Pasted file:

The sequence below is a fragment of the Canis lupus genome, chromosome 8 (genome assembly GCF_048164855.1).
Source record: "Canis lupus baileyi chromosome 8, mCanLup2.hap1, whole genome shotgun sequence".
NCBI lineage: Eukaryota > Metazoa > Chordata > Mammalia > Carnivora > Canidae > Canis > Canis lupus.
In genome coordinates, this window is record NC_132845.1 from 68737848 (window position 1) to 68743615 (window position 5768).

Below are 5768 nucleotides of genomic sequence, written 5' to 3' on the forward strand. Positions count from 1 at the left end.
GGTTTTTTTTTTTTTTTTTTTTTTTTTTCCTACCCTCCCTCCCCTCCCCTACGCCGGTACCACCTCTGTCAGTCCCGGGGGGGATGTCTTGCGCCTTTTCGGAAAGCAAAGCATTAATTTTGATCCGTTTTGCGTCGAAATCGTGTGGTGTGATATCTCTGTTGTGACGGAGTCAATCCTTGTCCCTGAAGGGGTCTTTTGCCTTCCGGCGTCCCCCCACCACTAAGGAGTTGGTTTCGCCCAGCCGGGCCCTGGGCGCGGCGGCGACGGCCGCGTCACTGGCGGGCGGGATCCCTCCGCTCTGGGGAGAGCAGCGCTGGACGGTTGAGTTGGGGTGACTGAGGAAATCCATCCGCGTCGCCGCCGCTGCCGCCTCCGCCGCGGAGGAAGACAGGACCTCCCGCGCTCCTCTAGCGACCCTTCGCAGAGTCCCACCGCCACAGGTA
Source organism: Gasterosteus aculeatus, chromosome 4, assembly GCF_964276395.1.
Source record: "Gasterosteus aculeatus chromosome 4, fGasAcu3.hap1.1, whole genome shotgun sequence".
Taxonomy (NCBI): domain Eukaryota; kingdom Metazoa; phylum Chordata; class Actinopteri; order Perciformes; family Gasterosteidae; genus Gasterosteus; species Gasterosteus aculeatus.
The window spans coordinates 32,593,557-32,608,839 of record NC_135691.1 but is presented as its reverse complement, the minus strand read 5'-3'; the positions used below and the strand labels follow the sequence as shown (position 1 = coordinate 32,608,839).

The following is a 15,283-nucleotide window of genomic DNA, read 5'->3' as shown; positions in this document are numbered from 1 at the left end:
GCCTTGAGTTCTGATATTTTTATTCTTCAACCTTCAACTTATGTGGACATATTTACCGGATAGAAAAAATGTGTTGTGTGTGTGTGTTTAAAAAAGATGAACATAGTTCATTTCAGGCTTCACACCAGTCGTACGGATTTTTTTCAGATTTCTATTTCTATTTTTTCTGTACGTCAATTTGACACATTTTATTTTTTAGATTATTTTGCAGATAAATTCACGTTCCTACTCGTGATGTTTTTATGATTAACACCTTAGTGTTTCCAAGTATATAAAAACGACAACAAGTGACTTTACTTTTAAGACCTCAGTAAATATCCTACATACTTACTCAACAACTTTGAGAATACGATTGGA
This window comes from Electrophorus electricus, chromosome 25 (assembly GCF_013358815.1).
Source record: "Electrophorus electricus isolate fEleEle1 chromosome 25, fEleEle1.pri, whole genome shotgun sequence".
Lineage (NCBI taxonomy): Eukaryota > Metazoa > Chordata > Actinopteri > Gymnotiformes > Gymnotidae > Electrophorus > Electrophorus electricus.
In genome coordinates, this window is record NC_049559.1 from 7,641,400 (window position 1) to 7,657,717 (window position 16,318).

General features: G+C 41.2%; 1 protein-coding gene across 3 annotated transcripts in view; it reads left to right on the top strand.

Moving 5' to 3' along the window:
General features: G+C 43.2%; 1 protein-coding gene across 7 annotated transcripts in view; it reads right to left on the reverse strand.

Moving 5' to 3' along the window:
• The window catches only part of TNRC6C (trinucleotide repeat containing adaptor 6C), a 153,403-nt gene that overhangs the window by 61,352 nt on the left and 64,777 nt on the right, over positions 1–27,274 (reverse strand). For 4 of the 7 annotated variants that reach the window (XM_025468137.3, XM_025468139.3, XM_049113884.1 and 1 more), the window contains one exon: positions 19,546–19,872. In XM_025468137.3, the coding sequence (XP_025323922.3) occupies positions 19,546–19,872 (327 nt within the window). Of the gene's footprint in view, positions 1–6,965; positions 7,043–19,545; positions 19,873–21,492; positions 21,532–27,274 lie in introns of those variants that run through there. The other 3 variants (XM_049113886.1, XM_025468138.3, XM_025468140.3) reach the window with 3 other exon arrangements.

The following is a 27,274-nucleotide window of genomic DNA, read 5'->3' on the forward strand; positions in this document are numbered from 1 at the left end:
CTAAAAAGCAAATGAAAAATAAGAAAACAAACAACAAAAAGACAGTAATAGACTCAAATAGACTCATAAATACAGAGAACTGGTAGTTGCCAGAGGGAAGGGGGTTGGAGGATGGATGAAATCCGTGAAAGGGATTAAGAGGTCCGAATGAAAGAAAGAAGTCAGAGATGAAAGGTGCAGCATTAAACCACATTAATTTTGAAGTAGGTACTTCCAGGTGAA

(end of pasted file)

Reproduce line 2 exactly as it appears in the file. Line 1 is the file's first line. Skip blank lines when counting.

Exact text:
Source record: "Canis lupus baileyi chromosome 8, mCanLup2.hap1, whole genome shotgun sequence".